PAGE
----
Pop-culture essayist Klosterman was about to take the death-trip of his life. The author, who deconstructed coolness in 2003's Sex, Drugs and Cocoa Puffs and recently released Killing Yourself to Live: 85% of a True Story, embarked on a three-week, cross-country ride to all those places where rock 'n' roll had died -- among them, the site of the Iowa plane crash that claimed Buddy Holly, Ritchie Valens and the Big Bopper in 1959; the intersection in Macon, Ga., where two motorcycling members of The Allman Brothers Band perished, roughly a year apart in the early 1970s; and the Rhode Island club where a Great White concert ended in a monstrous life-taking inferno in 2003.
...Originally, Klosterman's journey was intended to be in service of a single article for Spin magazine. The idea was to travel to rock-music death sites in hopes of solving a nagging, bizarre truth: Why is it that the greatest move any musician can make is to stop breathing?
Klosterman talks in a swift, thin voice that has the prospects of turning severely whiny, depending on his mood. He's very good at answering his own questions -- you get the feeling he does it a lot. As to dying as a means of career advancement, Klosterman points out that it applies solely to those types whose goal is to become a static, iconic figure -- one whose artistic reputation would expand after their timely demise. "Their audience will then inject the knowledge of their death back into the music."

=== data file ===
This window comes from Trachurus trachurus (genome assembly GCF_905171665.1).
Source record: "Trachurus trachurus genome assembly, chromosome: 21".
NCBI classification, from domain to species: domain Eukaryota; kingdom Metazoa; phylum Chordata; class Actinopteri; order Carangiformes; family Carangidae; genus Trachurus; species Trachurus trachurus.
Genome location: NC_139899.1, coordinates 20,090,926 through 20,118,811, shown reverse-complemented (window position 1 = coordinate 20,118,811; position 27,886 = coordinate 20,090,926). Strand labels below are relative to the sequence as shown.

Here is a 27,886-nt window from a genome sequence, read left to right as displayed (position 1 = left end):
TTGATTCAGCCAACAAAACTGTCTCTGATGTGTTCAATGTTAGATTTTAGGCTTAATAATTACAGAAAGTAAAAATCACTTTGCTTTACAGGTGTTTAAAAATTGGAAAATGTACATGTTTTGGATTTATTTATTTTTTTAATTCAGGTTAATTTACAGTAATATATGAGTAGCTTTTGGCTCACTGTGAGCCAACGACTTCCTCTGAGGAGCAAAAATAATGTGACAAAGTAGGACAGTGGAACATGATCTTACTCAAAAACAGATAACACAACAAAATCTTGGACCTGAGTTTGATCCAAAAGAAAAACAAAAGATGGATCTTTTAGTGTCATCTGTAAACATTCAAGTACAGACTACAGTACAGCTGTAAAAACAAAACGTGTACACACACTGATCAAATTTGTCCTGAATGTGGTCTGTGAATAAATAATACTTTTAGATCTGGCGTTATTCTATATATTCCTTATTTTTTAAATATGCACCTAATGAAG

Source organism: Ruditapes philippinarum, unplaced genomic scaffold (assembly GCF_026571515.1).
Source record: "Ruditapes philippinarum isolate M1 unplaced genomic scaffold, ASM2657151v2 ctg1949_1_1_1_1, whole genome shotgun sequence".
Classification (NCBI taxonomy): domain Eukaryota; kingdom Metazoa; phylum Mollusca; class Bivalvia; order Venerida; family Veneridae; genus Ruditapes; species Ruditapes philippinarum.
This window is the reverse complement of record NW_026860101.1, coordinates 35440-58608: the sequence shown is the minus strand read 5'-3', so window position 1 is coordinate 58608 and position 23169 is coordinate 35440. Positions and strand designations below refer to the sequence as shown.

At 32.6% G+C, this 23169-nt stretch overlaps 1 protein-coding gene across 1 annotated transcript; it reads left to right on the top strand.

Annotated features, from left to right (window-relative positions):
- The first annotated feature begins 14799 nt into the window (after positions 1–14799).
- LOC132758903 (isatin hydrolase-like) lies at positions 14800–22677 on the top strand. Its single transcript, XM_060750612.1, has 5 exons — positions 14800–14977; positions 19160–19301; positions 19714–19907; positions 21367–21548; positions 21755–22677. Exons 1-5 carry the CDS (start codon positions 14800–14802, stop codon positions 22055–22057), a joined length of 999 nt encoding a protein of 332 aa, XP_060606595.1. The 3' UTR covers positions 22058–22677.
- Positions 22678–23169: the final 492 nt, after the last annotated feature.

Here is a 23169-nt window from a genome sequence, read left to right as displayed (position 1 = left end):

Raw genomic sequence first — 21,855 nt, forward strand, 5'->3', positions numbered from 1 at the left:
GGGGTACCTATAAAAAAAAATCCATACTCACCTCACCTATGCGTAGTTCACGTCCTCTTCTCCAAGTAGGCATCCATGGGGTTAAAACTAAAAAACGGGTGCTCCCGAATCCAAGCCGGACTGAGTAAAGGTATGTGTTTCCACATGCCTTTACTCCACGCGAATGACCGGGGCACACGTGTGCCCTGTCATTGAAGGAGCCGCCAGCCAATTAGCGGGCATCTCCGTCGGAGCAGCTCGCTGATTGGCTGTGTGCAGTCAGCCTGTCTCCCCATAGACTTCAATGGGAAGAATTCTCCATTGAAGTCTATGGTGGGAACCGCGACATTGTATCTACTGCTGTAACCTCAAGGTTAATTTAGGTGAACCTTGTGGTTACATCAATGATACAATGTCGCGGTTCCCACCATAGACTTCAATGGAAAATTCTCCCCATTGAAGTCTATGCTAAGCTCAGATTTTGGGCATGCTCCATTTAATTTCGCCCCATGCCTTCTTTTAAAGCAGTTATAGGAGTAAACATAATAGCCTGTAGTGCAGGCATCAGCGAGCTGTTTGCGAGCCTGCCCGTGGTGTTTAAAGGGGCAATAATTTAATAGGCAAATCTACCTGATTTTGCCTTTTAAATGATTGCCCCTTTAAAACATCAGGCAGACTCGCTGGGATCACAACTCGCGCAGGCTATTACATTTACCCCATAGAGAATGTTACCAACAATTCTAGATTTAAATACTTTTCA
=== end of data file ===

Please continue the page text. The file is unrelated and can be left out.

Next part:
Conversely, according to Klosterman, death is not the best move if you want to do things such as "read, go bowling or see moose."
"Would David Bowie be better off if he had died in 1976?" Klosterman asks himself. "Well, there's a lot of bad records he would have never made, but it looks like David Bowie has a pretty good life. And I'm sure Lou Reed is very happy he's alive, even though if he had died in 1974, he would be seen as an almost unassailable genius."
It says here that Lou Reed is an unassailable genius, but at any rate, I saw Chuck read (actually talk about) in a book store, and the book sounds interesting. For the record, dying young is Overt.